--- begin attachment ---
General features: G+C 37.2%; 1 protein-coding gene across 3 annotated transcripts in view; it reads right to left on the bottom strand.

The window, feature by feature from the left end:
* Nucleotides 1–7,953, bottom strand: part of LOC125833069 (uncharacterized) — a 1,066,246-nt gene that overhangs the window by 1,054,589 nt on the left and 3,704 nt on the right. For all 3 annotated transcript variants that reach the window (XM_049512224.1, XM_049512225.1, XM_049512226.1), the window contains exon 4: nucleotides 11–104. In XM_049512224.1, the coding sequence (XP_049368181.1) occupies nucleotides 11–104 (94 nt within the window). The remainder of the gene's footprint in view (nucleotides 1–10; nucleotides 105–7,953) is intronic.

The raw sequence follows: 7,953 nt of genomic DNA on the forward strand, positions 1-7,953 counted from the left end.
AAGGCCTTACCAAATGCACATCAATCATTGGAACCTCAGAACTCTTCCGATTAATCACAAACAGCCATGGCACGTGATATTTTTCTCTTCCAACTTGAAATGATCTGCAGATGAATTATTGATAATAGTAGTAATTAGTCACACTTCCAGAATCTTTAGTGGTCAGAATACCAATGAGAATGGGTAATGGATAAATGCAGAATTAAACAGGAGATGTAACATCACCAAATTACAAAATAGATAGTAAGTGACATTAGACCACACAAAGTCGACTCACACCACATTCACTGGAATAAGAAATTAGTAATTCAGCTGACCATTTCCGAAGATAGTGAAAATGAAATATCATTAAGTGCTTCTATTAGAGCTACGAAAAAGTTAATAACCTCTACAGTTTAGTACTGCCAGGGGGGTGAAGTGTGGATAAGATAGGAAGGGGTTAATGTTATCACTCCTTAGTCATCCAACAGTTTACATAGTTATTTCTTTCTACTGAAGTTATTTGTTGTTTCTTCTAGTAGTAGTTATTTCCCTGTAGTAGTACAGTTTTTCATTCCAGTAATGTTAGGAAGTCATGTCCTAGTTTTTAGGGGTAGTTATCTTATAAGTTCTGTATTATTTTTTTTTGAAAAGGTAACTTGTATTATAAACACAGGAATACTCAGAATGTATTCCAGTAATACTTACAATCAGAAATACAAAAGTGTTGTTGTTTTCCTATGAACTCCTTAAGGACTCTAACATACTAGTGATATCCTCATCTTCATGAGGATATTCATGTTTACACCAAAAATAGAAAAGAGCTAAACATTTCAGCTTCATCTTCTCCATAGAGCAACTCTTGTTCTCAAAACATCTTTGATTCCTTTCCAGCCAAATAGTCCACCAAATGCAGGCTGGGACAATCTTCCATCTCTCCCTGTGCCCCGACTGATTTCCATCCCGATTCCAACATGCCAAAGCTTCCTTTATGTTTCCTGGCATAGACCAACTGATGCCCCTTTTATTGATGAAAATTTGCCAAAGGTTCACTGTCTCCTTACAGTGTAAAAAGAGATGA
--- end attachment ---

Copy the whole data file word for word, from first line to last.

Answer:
General features: G+C 37.2%; 1 protein-coding gene across 3 annotated transcripts in view; it reads right to left on the bottom strand.

The window, feature by feature from the left end:
* Nucleotides 1–7,953, bottom strand: part of LOC125833069 (uncharacterized) — a 1,066,246-nt gene that overhangs the window by 1,054,589 nt on the left and 3,704 nt on the right. For all 3 annotated transcript variants that reach the window (XM_049512224.1, XM_049512225.1, XM_049512226.1), the window contains exon 4: nucleotides 11–104. In XM_049512224.1, the coding sequence (XP_049368181.1) occupies nucleotides 11–104 (94 nt within the window). The remainder of the gene's footprint in view (nucleotides 1–10; nucleotides 105–7,953) is intronic.

The raw sequence follows: 7,953 nt of genomic DNA on the forward strand, positions 1-7,953 counted from the left end.
AAGGCCTTACCAAATGCACATCAATCATTGGAACCTCAGAACTCTTCCGATTAATCACAAACAGCCATGGCACGTGATATTTTTCTCTTCCAACTTGAAATGATCTGCAGATGAATTATTGATAATAGTAGTAATTAGTCACACTTCCAGAATCTTTAGTGGTCAGAATACCAATGAGAATGGGTAATGGATAAATGCAGAATTAAACAGGAGATGTAACATCACCAAATTACAAAATAGATAGTAAGTGACATTAGACCACACAAAGTCGACTCACACCACATTCACTGGAATAAGAAATTAGTAATTCAGCTGACCATTTCCGAAGATAGTGAAAATGAAATATCATTAAGTGCTTCTATTAGAGCTACGAAAAAGTTAATAACCTCTACAGTTTAGTACTGCCAGGGGGGTGAAGTGTGGATAAGATAGGAAGGGGTTAATGTTATCACTCCTTAGTCATCCAACAGTTTACATAGTTATTTCTTTCTACTGAAGTTATTTGTTGTTTCTTCTAGTAGTAGTTATTTCCCTGTAGTAGTACAGTTTTTCATTCCAGTAATGTTAGGAAGTCATGTCCTAGTTTTTAGGGGTAGTTATCTTATAAGTTCTGTATTATTTTTTTTTGAAAAGGTAACTTGTATTATAAACACAGGAATACTCAGAATGTATTCCAGTAATACTTACAATCAGAAATACAAAAGTGTTGTTGTTTTCCTATGAACTCCTTAAGGACTCTAACATACTAGTGATATCCTCATCTTCATGAGGATATTCATGTTTACACCAAAAATAGAAAAGAGCTAAACATTTCAGCTTCATCTTCTCCATAGAGCAACTCTTGTTCTCAAAACATCTTTGATTCCTTTCCAGCCAAATAGTCCACCAAATGCAGGCTGGGACAATCTTCCATCTCTCCCTGTGCCCCGACTGATTTCCATCCCGATTCCAACATGCCAAAGCTTCCTTTATGTTTCCTGGCATAGACCAACTGATGCCCCTTTTATTGATGAAAATTTGCCAAAGGTTCACTGTCTCCTTACAGTGTAAAAAGAGATGA